It would be grossly inefficient to grow memory for an array one element at a time. The reason is that as an array grows, if a new contiguous chunk needed to be allocated every time, the contents of the previous contiguous chunk would need to be copied over to the new one, for each new element. When Perl allocates space for arrays, it leaves the array space to grow to avoid this issue. I don't know the growth plan it uses, but let's say initially Perl leaves enough room for 50 elements. When those 50 are used, Perl allocates a chunk large enough for 100 elements and copies the array into that new chunk. When that is filled, it allocates enough space for 200, and so on. These numbers are totally made up, but the point is it almost always allocates enough space for the array to grow past its current size.

      In the case of pre-allocation, the array growth algorithm hasn't applied. You requested a million elements, the actual array size in memory will be a million elements. Not 1.2 million (allowing for growth without further allocations). So in terms of memory consumption, the pre-allocation method was a little more efficient. But in terms of speed, the growth algorithm is already good enough to make the time it takes to grow an array inconsequential when compared to the time it takes to interpret and execute the statement that preallocates the array.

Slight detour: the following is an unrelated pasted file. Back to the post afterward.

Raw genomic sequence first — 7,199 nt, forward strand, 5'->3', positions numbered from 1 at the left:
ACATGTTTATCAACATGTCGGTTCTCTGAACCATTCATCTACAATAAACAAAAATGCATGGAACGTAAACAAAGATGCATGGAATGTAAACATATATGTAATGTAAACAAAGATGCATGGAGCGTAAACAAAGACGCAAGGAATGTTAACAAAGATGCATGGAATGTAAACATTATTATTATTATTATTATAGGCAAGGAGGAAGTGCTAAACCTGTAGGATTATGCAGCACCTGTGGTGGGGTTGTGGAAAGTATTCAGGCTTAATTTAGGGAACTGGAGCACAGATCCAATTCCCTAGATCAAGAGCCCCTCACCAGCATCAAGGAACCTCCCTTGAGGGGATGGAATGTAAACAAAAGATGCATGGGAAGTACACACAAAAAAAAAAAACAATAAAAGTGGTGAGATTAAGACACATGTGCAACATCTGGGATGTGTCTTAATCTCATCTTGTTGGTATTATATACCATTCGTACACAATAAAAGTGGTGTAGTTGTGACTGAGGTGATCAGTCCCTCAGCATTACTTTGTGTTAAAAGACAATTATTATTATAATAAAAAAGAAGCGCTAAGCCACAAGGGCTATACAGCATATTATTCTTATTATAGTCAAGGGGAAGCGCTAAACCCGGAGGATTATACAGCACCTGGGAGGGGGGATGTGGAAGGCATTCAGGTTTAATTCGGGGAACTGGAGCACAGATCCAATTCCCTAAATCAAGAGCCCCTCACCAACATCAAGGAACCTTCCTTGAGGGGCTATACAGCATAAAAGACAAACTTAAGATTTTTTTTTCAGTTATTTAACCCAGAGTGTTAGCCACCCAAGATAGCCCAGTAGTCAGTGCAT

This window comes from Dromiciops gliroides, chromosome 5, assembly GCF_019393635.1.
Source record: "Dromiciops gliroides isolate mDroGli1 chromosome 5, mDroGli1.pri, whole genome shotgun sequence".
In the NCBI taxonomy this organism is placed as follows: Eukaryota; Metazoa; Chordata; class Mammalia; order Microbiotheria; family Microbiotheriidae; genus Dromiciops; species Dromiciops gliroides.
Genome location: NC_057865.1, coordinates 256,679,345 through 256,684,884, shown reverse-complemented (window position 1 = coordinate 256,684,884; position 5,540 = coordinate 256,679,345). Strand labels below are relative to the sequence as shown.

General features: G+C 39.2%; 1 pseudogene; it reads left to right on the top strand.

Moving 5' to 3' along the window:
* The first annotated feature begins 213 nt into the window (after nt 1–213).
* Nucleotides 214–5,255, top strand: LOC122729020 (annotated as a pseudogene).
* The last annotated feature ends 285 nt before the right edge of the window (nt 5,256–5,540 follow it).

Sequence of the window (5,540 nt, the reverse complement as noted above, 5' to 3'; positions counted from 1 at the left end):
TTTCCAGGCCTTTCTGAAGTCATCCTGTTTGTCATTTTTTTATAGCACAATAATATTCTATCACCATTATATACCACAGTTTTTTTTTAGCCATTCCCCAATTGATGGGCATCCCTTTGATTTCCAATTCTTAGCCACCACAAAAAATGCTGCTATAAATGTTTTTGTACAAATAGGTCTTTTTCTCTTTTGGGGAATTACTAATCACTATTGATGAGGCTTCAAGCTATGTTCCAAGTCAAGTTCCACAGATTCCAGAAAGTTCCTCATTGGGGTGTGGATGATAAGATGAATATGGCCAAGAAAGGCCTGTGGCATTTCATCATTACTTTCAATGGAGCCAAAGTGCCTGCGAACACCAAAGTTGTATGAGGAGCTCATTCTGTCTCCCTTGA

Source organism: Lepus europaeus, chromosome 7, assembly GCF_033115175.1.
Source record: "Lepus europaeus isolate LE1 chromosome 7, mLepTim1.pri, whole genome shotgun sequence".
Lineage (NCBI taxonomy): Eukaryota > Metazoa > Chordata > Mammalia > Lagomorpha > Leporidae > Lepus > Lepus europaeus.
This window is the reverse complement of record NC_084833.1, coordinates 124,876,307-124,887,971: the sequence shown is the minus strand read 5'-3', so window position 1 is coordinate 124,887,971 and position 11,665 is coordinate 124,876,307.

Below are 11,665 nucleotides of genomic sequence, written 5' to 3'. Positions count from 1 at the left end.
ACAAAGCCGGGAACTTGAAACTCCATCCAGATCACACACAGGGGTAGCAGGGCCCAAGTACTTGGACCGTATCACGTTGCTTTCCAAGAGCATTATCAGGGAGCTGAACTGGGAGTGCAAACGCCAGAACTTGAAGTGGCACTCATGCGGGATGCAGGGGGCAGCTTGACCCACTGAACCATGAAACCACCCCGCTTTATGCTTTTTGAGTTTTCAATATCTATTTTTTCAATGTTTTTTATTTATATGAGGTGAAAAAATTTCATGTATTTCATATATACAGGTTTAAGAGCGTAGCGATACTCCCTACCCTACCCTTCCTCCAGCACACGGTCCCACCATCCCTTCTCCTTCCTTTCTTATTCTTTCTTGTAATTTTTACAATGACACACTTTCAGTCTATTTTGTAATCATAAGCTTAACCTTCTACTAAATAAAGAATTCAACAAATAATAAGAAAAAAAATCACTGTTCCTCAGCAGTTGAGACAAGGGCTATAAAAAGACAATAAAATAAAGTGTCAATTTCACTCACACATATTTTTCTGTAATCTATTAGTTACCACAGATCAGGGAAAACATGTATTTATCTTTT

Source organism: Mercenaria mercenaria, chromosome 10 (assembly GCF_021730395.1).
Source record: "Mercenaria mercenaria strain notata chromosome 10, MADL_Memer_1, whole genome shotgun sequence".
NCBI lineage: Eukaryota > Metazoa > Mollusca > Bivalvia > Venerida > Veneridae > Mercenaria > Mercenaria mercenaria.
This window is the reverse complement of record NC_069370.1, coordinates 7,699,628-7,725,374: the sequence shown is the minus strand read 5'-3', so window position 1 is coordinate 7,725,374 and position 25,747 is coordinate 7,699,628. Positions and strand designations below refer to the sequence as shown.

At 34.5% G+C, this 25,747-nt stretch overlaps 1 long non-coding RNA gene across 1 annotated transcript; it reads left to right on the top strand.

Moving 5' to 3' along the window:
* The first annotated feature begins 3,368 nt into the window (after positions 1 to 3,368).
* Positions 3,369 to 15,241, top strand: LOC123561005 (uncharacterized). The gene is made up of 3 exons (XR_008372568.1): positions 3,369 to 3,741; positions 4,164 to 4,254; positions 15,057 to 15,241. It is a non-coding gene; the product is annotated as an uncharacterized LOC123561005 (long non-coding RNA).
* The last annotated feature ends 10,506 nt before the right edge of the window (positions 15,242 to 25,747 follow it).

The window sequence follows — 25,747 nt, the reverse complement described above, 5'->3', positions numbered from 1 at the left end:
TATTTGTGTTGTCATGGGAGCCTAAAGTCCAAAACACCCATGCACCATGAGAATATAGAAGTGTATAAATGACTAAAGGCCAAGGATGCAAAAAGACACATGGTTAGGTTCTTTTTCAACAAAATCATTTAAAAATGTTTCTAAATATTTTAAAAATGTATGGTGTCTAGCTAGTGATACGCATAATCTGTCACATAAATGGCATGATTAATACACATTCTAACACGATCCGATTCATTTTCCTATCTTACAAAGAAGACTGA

So the pre-allocation microoptimization, even for an array of five million elements, is useless if your goal is to improve speed. Perl's array growth algorithm is similar to a C++ std::vector container class. And has similar time complexity characteristics. For adding elements at the end, allowing the array to grow as needed, the operation is considered O(1) amortized time.